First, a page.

After all, prayer for James isn’t just an exercise in talking to oneself or, as some suggest, changing those who pray. The apostle is confident that prayers also at least seem to somehow affect God.
Since such effective prayers are offered not just by individuals but also worshiping communities, those who plan and lead worship may want to examine our prayers during our worship services. We might want to ask questions like, “Do they ‘pray over’ those who are sick? Do our prayers include prayers of confession? Do they express God’s people’s thanks for all of God’s tender mercies?”
It’s regrettable, I think, that some churches, in their efforts to reach spiritual seekers and wanderers, diminish or even neglect times of prayer in their worship services. I find that somewhat ironic in light of the fact that at least some people whom we try to reach actually admit that they at least periodically pray.
James at least suggests that those who would deepen a sense of community make prayer a priority not only in their individual and church’s lives, but also in their worship services. They spend time praying for the world, including the creation God both loves and is redeeming. Christians deepen our sense of community as we pray for Christ’s church, locally and worldwide, as well as our own communities and the worldwide family of people.
James may realize that his hearers’ suffering sometimes drives people away from God and God’s Church. The apostle, after all, invites those who are in trouble to turn and pray not away from, but toward the Lord about it. The apostle also summons those who are happy to respond with praise to God.
That suggests that suffering gives the church community the opportunity to respond to it as a caring community. It offers members chances to respond in Christ-like ways to the kinds of misery that so often plagues both their neighbors and themselves. James invites God’s adopted sons and daughters to rather than turning away from their siblings’ suffering, turning to squarely face it with things like mutual confession, prayer, and the laying on of hands.
However, James also at least suggests that members’ happiness (13) gives the Church an opportunity to respond in Christ-like ways as well. When one rejoices, the apostle at least implies that fellow Christians, instead of enviously grumbling about it, should join in songs of praise.
James’ perhaps rather unusual ending has long fascinated biblical scholars. The apostle doesn’t end his letter, after all, as Paul often ended his letters, with some kind of doxology or even farewell. He ends it, instead, with a command and an invitation.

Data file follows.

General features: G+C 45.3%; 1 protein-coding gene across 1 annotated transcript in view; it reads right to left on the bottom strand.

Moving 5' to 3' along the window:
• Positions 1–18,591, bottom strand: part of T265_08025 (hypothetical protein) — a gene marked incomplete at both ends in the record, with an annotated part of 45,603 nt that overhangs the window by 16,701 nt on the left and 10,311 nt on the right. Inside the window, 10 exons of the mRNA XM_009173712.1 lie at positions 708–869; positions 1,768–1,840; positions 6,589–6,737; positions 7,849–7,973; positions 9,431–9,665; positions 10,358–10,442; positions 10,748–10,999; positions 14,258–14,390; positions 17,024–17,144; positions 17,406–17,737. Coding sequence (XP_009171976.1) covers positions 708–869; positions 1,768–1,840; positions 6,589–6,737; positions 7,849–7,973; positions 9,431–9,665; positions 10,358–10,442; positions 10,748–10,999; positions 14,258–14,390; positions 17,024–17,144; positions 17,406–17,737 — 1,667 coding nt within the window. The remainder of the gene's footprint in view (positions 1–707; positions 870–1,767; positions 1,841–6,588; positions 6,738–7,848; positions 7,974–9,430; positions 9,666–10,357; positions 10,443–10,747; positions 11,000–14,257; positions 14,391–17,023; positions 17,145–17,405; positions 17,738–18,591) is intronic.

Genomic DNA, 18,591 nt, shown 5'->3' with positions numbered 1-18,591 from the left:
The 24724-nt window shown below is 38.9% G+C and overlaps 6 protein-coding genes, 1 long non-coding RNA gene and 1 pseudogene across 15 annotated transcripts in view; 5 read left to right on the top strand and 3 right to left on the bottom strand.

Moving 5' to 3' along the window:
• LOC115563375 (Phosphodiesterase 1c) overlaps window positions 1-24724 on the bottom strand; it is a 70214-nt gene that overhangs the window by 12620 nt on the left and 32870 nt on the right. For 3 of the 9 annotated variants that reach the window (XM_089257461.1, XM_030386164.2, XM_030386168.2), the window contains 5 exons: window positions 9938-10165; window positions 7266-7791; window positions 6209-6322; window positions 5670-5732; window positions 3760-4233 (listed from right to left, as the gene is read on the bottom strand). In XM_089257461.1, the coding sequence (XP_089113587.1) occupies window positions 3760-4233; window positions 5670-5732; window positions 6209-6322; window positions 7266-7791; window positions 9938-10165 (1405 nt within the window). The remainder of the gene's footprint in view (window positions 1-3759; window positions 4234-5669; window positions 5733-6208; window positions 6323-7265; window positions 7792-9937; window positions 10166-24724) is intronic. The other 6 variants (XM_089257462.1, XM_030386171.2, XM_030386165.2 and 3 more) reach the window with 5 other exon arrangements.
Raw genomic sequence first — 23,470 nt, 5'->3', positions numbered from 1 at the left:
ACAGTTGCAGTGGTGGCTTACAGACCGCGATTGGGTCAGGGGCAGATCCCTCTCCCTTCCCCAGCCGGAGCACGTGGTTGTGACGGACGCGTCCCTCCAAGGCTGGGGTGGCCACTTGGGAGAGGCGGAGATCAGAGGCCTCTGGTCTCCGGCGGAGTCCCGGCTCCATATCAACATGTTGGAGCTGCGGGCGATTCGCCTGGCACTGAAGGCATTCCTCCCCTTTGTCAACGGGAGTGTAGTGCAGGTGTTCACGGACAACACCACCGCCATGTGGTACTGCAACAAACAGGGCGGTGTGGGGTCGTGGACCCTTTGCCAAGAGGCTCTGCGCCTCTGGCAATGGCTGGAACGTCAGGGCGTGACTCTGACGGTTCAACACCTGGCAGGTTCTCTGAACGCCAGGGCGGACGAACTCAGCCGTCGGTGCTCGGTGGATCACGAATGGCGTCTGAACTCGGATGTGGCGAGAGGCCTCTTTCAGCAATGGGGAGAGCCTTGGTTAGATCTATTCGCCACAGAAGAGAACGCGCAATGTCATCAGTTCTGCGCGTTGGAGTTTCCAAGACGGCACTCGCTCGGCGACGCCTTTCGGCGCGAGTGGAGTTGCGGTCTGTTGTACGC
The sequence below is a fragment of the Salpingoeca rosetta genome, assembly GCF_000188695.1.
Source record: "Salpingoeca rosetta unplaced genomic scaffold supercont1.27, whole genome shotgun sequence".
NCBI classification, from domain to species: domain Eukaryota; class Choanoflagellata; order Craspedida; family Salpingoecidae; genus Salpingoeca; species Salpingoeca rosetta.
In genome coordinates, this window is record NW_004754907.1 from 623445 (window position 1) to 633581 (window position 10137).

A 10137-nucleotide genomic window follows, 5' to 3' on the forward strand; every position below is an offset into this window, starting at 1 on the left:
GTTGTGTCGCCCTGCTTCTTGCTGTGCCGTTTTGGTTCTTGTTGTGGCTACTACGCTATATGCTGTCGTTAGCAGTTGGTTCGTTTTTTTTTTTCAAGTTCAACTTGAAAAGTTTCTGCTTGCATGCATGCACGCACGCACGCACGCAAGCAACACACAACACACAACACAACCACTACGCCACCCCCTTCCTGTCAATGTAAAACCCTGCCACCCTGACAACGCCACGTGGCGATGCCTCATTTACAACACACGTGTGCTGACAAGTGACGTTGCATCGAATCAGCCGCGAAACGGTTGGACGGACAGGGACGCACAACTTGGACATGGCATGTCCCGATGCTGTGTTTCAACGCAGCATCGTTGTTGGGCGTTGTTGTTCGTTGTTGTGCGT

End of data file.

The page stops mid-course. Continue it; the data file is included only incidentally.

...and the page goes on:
Yet while there’s no grace-filled benediction at James’ end, the apostle does end his letter with a lovely statement of grace. “Remember this,” he says in verse 20. “Whoever turns a sinner from the error of his way will save him from death and cover over a multitude of sins.”
The apostle has spent much of his letter calling his readers to a more faithfully obedient response to God’s amazing grace. He has condemned things like speaking more than listening, showing favoritism to rich people, misusing our tongues and sowing dissension. His letter may leave some of its readers walking away discouraged. So it seems appropriate that James ends this teaching with a reminder that at the end of a life of faithful obedience is the true Life to which God graciously summons all of God’s adopted sons and daughters.
This promise offers its readers encouragement to keep going in the potentially life-saving work of helping people to faithfully turn away from sin and death and back toward God. It reminds God’s beloved children that because God loves spiritual wanderers, God’s people should too. The work of helping to restore them may seem long and discouraging. Yet the stakes, James insists, are high enough to keep us working for restoration.
In his sermon, “A Labor Not in Vain,” Fred Craddock, tells about what happened when he pastored a small Christian church in east Tennessee. As he was visiting hospitalized church members, he passed the room of a patient.
From it a woman called to Craddock, ‘Uh, sir, are you a minister?’ ‘Yes, Ma’am.’ ‘Would you come in here by the bed and pray over me?’ ‘Yes, Ma’am, I’ll be happy to. What would you like me to pray for?’ Craddock asked as he entered her room.
She looked at him as if he’d lost his way and said rather abruptly, ‘That I’ll be healed of course!’ And so Craddock went over by the bed, took her hand, and began to pray that God heal her.
When he had finished praying, the woman began to stretch a little in her bed. ‘You know,’ she said, ‘I feel kind of strange. In fact, I feel pretty good!’ she said, throwing off the covers. She got out of bed, jumped up and down a little, and started shouting. ‘I’m healed! I’m healed! Thank you, pastor, thank you!’
Craddock reports that when he got back to his car, he bowed his head and prayed, “Dear God, don’t ever do that to me again.”